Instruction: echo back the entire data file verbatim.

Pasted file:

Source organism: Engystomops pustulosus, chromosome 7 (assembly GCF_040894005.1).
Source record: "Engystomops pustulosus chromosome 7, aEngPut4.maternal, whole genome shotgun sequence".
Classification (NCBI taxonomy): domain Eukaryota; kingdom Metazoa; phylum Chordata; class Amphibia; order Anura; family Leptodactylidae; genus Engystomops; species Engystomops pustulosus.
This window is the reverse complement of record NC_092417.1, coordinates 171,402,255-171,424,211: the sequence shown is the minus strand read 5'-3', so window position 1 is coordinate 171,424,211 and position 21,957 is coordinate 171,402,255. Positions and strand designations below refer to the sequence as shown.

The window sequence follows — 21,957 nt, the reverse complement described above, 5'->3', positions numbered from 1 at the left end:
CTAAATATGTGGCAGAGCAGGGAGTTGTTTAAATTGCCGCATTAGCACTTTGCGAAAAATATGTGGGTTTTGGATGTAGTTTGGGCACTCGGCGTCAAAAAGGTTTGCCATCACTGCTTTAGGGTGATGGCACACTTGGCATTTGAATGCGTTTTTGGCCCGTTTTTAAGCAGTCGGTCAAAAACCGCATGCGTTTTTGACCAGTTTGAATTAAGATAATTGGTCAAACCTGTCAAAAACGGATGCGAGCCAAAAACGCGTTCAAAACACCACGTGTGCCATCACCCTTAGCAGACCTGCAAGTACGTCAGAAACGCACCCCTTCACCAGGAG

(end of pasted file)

Source organism: Engystomops pustulosus, chromosome 7 (assembly GCF_040894005.1).
Source record: "Engystomops pustulosus chromosome 7, aEngPut4.maternal, whole genome shotgun sequence".
Classification (NCBI taxonomy): domain Eukaryota; kingdom Metazoa; phylum Chordata; class Amphibia; order Anura; family Leptodactylidae; genus Engystomops; species Engystomops pustulosus.
This window is the reverse complement of record NC_092417.1, coordinates 171,402,255-171,424,211: the sequence shown is the minus strand read 5'-3', so window position 1 is coordinate 171,424,211 and position 21,957 is coordinate 171,402,255. Positions and strand designations below refer to the sequence as shown.

The window sequence follows — 21,957 nt, the reverse complement described above, 5'->3', positions numbered from 1 at the left end:
CTAAATATGTGGCAGAGCAGGGAGTTGTTTAAATTGCCGCATTAGCACTTTGCGAAAAATATGTGGGTTTTGGATGTAGTTTGGGCACTCGGCGTCAAAAAGGTTTGCCATCACTGCTTTAGGGTGATGGCACACTTGGCATTTGAATGCGTTTTTGGCCCGTTTTTAAGCAGTCGGTCAAAAACCGCATGCGTTTTTGACCAGTTTGAATTAAGATAATTGGTCAAACCTGTCAAAAACGGATGCGAGCCAAAAACGCGTTCAAAACACCACGTGTGCCATCACCCTTAGCAGACCTGCAAGTACGTCAGAAACGCACCCCTTCACCAGGAG